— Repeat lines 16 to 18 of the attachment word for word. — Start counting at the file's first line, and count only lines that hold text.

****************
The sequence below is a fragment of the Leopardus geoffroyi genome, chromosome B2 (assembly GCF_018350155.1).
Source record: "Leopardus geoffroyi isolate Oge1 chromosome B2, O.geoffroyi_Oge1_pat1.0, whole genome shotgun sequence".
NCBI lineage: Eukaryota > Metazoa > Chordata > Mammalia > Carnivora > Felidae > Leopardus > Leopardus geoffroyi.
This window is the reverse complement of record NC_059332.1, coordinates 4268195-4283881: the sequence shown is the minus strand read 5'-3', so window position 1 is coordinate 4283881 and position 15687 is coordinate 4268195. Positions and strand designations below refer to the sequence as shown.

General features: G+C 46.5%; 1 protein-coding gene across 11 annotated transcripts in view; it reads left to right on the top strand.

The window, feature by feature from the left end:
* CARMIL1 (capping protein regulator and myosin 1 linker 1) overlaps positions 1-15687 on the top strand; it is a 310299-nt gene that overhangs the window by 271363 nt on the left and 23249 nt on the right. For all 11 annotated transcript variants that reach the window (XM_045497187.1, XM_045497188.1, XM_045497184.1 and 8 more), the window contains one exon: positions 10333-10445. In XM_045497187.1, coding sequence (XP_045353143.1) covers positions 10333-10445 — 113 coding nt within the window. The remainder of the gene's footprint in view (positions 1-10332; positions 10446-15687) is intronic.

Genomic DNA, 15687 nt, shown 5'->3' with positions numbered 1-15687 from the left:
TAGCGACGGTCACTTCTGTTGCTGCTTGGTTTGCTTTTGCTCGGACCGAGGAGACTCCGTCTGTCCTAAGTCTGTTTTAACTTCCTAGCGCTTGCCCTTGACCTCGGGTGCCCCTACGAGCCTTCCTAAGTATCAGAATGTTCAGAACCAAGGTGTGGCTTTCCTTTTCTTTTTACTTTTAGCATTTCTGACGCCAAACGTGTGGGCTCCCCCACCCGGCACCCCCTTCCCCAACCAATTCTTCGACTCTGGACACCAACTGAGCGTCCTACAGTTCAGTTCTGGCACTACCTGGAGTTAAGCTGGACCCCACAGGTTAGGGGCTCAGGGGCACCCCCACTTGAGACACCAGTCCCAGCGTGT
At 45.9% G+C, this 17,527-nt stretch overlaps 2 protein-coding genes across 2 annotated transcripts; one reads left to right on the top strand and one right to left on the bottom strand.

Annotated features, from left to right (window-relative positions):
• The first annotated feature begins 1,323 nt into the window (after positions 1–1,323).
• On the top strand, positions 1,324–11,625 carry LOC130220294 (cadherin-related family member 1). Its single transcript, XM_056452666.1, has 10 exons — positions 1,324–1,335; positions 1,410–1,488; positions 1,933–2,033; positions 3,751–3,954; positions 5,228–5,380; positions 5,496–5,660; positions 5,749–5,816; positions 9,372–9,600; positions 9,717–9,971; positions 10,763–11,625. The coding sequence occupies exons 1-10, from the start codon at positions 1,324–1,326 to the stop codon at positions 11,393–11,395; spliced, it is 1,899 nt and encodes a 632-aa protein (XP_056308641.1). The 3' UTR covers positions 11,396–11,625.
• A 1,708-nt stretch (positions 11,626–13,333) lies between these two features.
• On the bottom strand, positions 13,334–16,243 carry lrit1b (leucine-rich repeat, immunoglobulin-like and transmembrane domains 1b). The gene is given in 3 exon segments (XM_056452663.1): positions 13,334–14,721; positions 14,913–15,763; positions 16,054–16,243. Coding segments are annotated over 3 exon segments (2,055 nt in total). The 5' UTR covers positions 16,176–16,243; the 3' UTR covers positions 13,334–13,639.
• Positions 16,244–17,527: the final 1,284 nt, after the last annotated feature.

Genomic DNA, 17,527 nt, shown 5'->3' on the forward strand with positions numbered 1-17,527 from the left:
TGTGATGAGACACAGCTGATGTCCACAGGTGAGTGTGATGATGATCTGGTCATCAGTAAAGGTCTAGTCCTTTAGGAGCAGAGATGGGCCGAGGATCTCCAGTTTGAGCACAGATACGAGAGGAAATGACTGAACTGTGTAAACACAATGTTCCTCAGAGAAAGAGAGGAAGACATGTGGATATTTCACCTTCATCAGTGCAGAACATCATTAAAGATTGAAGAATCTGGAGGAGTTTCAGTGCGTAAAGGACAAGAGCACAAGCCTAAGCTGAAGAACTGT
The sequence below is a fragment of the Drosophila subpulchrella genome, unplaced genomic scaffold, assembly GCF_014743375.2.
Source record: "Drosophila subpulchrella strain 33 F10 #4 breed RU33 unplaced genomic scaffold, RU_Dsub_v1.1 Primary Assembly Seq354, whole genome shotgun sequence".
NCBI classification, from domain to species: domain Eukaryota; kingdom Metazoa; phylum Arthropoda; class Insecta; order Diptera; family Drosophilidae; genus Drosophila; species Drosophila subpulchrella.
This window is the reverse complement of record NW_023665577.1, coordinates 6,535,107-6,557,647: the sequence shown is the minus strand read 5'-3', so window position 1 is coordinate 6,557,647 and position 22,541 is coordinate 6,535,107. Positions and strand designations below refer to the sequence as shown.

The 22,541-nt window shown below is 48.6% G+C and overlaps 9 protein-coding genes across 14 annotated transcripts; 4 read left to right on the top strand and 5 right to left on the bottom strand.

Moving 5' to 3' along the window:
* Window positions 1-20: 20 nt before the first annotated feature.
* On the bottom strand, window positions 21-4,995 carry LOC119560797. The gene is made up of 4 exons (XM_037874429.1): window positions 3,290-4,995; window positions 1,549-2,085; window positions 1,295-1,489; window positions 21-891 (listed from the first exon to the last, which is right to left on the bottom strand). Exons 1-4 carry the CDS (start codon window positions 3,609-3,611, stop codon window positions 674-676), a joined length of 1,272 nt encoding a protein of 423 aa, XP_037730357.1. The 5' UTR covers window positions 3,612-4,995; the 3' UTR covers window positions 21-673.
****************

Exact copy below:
• Positions 16,244–17,527: the final 1,284 nt, after the last annotated feature.

Genomic DNA, 17,527 nt, shown 5'->3' on the forward strand with positions numbered 1-17,527 from the left:
TGTGATGAGACACAGCTGATGTCCACAGGTGAGTGTGATGATGATCTGGTCATCAGTAAAGGTCTAGTCCTTTAGGAGCAGAGATGGGCCGAGGATCTCCAGTTTGAGCACAGATACGAGAGGAAATGACTGAACTGTGTAAACACAATGTTCCTCAGAGAAAGAGAGGAAGACATGTGGATATTTCACCTTCATCAGTGCAGAACATCATTAAAGATTGAAGAATCTGGAGGAGTTTCAGTGCGTAAAGGACAAGAGCACAAGCCTAAGCTGAAGAACTGT